In a world where consumers are becoming increasingly socially conscious, “conflict minerals” are to electronics what blood diamonds are to jewelry. A new report released by Enough Project, a think tank based in Washington, D.C., gave top marks to Intel Corp. and Hewlett-Packard Co. on its annual list of companies striving to deliver electronic products without using conflict minerals as raw materials in the manufacturing process. The group also singled out video game juggernaut Nintendo Co. as a company that lags significantly behind industry competitors in its efforts to avoid the use of minerals linked to conflict.
“Conflict minerals” is a term that mainly refers to minerals found in the Democratic Republic of Congo (DRC) which are extracted from mines and used in the production of electronic goods, such as cellphones and MP3 players. The profits resulting from the sale of these minerals is said to support armed conflict in the region.
In 2011, recognizing this link and the potential to reduce conflict, Apple became the first company to mandate its suppliers use only “conflict-free” certified metals. The effort to curb importation of minerals associated with conflict also received a major boost through the passage of Section 1502 of the Dodd-Frank Wall Street Reform and Consumer Protection Act, which requires companies to disclose and certify whether minerals used by the firm originated from the DRC.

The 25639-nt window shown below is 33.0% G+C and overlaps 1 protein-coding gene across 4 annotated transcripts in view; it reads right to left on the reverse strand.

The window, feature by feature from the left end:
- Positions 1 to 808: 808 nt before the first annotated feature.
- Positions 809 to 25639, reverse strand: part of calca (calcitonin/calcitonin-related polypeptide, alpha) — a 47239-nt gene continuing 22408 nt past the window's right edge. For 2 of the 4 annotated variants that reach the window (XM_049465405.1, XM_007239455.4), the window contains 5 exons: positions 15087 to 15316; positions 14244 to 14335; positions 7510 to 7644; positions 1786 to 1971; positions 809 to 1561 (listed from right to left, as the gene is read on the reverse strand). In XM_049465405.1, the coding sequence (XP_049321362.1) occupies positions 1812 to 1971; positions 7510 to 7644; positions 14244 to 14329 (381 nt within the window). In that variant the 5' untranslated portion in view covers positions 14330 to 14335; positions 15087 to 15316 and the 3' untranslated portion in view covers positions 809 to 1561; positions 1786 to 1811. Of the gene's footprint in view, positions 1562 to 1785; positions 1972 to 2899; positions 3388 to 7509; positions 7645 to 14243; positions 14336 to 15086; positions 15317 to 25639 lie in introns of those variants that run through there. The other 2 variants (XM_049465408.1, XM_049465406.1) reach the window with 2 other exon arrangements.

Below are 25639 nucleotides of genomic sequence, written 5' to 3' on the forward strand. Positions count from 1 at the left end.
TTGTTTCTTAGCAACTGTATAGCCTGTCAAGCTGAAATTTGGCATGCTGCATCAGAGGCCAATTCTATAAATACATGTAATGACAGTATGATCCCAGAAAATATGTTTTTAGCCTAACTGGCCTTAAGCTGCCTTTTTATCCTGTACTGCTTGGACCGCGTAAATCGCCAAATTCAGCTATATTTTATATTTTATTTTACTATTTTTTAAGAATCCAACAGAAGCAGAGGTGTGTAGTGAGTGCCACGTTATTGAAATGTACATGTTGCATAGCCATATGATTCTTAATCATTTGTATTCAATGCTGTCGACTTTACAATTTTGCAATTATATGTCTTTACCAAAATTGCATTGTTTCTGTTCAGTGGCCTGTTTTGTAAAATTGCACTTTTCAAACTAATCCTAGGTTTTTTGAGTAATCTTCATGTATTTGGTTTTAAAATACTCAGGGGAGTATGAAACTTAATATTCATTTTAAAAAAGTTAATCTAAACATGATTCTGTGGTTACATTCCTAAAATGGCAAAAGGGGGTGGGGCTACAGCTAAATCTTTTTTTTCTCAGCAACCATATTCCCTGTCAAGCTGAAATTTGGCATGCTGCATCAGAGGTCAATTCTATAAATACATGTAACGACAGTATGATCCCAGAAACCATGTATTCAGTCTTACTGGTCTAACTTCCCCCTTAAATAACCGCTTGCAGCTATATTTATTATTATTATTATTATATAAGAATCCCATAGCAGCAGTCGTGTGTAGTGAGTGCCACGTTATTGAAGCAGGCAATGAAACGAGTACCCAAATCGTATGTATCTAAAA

However, so far conflict in Congo has not subsided and Congolese mineral exporters have shifted the sale of their goods to markets in Asia which do not demand the same level of ethical scrutiny. In addition, Section 1502 has not been implemented because the U.S. Securities Exchange Commission has yet to specify exactly how companies should comply with the law. The SEC is scheduled to vote on these rules this upcoming Wednesday.
Problems notwithstanding, socially conscious consumers should take some solace in the fact that many companies have made a serious commitment to sourcing raw materials in an ethical fashion and increasing supply chain transparency in the hopes of reducing conflict.
Images: Julien Harneis, Wikimedia Commons